Madness of the Heart

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Madness of the Heart
"Madness of the Heart".jpg
Original British quad poster
Directed by Charles Bennett
Produced by Richard Wainwright
J. Arthur Rank
Screenplay by Charles Bennett
Based on Madness of the Heart
by Flora Sandström
Starring Margaret Lockwood
Paul Dupuis
Kathleen Byron
Music by Allan Gray
Cinematography Desmond Dickinson
Edited by Helga Cranston
Distributed by Universal Pictures (USA)
Release date
  • 20 September 1950 (1950-09-20)

October 1950 (USA)[1]
Running time
75 min.
Country United Kingdom
Language English
Budget $800,000[2]

Madness of the Heart is a 1949 British drama film directed by Charles Bennett and starring Margaret Lockwood, Paul Dupuis and Kathleen Byron.[3]

Plot summary[edit]

Lydia Garth meets Paul de Vandiere, a French nobleman, but their romance is plagued by Lydia's complaint of recurring spells of blurred vision. Paul leaves for France, promising to return and marry Lydia, but she loses her sight while he is gone. Given no hope of recovery, she enters a convent and quickly finds that she has no vocation for life in a nunnery. She finally marries Paul, but encounters strong opposition from Verite Faimont, a neighbor who is very fond of Paul. The latter constantly plots against Lydia and is successful in temporarily breaking up the marriage, but can a miracle of restored vision be seen?



The film was based on a novel by Flora Sandström published in 1941.[4]

Charles Bennett was meant to make his directorial debut with a story about the murderous Madeleine Smith, Madeleine (1950); however he was replaced on that project by David Lean and given Madness of the Heart instead.[5] Lockwood's casting was announced in August 1948.[6]

Bennett claimed he "didn't even read" the script "until I was on my way back across the Atlantic to direct it, and then I wanted to throw up. But I had to make it. Margaret Lockwood was my star – a very good actress. And I had a fifty-five day shooting schedule. Everything was right about it except the story which was awful."[5]

The film was shot over 12 weeks in early 1949 from January in April. Filming took place at Denham Studios in London and on location in the south of France in Aix-en-Provence at a castle belonging to the de Sabran family.[7] Location filming was completed without the role of Lockwood's male lead being cast.[8][9] Eventually French-Canadian actor Paul Dupuis was given the role.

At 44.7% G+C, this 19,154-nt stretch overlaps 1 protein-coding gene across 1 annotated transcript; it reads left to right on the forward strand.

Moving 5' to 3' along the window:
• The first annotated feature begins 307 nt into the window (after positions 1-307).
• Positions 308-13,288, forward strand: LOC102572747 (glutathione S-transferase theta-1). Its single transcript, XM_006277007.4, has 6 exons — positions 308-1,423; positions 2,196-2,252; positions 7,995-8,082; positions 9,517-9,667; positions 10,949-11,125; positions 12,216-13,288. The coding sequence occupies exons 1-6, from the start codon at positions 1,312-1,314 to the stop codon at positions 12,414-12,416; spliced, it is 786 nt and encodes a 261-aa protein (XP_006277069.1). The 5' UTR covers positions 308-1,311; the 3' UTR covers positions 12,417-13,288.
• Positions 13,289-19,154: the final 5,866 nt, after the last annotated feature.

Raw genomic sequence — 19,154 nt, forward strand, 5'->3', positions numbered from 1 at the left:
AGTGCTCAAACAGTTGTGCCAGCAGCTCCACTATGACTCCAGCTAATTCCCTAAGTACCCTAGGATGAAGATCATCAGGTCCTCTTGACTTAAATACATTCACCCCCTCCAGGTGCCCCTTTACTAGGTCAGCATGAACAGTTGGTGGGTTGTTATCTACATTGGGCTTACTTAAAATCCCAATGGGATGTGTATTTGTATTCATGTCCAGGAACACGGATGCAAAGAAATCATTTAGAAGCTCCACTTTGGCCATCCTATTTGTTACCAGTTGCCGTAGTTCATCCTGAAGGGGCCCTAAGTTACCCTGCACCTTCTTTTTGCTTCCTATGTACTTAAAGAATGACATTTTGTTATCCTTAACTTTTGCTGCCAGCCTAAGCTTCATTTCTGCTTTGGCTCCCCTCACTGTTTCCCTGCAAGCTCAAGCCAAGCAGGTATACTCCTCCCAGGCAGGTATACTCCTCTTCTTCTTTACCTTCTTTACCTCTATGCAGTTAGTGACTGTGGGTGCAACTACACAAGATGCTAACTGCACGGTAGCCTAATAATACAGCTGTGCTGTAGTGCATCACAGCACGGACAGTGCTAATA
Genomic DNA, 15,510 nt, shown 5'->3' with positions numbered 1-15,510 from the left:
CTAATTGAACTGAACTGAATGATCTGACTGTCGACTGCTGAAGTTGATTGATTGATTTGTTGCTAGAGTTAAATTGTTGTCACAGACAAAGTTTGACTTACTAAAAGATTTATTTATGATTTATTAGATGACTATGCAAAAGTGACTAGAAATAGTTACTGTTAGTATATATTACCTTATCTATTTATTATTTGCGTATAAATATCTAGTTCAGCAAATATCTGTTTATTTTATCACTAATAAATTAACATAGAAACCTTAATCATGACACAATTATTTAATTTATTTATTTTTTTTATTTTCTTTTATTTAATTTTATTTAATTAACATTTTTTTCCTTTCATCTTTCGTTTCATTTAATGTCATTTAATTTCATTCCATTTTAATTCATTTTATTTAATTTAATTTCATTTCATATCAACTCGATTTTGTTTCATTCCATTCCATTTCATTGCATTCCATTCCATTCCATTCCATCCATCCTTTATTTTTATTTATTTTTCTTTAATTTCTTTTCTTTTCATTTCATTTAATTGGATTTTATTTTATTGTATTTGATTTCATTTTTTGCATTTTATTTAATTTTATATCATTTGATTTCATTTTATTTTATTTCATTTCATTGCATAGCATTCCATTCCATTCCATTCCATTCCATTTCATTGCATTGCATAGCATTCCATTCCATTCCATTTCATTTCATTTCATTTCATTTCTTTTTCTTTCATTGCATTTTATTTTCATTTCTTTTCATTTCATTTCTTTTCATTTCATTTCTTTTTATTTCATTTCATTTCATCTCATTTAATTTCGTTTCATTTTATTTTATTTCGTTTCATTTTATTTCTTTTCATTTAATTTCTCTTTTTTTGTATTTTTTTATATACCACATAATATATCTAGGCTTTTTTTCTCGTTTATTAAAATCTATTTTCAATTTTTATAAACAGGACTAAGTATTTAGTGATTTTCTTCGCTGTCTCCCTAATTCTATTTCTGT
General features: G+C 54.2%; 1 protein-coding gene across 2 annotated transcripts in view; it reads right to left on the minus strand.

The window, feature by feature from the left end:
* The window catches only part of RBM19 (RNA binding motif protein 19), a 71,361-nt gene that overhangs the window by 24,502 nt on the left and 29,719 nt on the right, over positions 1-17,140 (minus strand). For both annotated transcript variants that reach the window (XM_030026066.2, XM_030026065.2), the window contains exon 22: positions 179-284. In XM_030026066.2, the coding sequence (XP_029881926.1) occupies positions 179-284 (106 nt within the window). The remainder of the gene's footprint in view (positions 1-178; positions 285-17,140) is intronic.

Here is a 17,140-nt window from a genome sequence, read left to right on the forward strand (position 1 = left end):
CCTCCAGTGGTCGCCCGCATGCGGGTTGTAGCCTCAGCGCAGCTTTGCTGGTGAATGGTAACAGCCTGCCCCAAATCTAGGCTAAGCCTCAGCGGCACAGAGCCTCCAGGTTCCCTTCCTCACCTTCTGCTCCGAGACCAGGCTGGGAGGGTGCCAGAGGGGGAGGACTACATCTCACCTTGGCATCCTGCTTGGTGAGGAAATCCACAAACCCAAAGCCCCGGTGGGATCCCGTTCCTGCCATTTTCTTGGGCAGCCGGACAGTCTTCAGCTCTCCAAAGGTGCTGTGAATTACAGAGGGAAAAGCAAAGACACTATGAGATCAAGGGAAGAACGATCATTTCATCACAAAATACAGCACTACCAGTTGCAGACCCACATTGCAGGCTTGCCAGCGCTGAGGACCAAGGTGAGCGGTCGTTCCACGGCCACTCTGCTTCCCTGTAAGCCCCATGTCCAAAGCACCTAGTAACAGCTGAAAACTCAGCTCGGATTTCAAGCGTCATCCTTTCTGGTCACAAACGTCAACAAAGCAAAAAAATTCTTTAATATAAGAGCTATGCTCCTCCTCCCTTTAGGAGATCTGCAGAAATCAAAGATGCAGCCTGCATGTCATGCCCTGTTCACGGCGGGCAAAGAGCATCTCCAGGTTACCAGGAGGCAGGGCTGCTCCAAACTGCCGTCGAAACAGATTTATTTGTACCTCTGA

Lockwood reportedly wore 28 different gowns created especially for the film.[10] She also wore a borrowed diamond necklace worth ₤6,000.[11]

Kathleen Byron was cast on the strength of her performance in Black Narcissus. She later recalled enjoying the filming but said it was hard work:

We did a lot of swimming around in a tank in the studio at Denham. I didn't actually do the riding sequences in the south of France; they had a young boy with a wig on them doing them. Margaret Lockwood wasn't very easy to work with. I know from other people she can be very charming and sweet but I'm afraid our relationship was never very cordial. Desmond Dickson was the cameraman.... and he said to me one say, 'You're only allowed close ups in profile or if your face is distorted in anger – but we're getting around it!' Margaret had a great deal of power then and she certainly influenced which takes or prints could be used.[12]

According to Variety filming took place on schedule and under budget.[2]


The film was not given a West End premiere. This was seen as a bad sign as to the film's quality because it meant critics did not review the movie.[13][14] It was decided to premiere the film in Blackpool where Lockwood had a strong following.[15]

Nonetheless, the film was acclaimed better critically than was originally thought[16] trade papers called it a "notable box office attraction" in British cinemas in 1949.[17] Lockwood still managed to be voted the fifth most popular British star at the local box office for 1949.[18]